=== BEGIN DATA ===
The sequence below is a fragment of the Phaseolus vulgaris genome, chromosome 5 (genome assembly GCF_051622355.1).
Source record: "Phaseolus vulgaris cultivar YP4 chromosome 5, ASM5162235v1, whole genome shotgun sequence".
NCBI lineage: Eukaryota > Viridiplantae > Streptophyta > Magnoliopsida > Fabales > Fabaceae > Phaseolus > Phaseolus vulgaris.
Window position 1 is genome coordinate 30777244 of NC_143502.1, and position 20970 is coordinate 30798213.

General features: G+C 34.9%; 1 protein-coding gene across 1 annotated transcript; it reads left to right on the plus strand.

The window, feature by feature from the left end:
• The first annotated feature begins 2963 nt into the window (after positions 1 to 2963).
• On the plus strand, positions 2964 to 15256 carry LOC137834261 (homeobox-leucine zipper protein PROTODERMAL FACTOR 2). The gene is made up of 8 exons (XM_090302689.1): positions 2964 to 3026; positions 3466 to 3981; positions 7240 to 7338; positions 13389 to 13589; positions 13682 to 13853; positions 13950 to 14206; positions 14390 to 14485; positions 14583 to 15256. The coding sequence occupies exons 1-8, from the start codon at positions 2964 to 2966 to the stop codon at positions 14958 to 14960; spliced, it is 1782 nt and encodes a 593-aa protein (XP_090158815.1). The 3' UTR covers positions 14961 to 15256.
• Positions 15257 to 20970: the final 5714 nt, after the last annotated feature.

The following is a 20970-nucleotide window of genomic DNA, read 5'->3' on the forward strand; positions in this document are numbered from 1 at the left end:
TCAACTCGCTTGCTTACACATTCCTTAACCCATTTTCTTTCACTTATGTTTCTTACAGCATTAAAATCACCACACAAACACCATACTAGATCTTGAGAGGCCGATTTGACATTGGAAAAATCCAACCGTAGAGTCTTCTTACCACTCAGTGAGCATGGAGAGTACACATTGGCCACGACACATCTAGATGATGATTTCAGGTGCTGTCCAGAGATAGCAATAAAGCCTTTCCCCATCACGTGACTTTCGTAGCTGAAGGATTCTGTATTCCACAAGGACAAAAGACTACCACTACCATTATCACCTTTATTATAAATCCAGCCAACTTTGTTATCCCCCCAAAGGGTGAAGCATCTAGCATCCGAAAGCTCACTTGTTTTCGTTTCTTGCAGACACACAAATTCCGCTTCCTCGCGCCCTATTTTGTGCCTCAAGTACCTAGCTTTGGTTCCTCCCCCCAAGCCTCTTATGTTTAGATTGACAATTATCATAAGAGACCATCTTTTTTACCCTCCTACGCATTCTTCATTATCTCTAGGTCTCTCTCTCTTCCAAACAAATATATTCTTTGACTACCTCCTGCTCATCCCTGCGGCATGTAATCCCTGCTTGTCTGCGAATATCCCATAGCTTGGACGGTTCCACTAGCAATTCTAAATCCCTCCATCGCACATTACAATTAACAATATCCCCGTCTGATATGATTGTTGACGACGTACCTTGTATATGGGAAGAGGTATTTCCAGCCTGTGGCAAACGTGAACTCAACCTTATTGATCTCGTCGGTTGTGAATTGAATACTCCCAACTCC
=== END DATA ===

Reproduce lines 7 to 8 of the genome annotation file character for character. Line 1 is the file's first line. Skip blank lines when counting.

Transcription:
• The first annotated feature begins 2963 nt into the window (after positions 1 to 2963).
• On the plus strand, positions 2964 to 15256 carry LOC137834261 (homeobox-leucine zipper protein PROTODERMAL FACTOR 2). The gene is made up of 8 exons (XM_090302689.1): positions 2964 to 3026; positions 3466 to 3981; positions 7240 to 7338; positions 13389 to 13589; positions 13682 to 13853; positions 13950 to 14206; positions 14390 to 14485; positions 14583 to 15256. The coding sequence occupies exons 1-8, from the start codon at positions 2964 to 2966 to the stop codon at positions 14958 to 14960; spliced, it is 1782 nt and encodes a 593-aa protein (XP_090158815.1). The 3' UTR covers positions 14961 to 15256.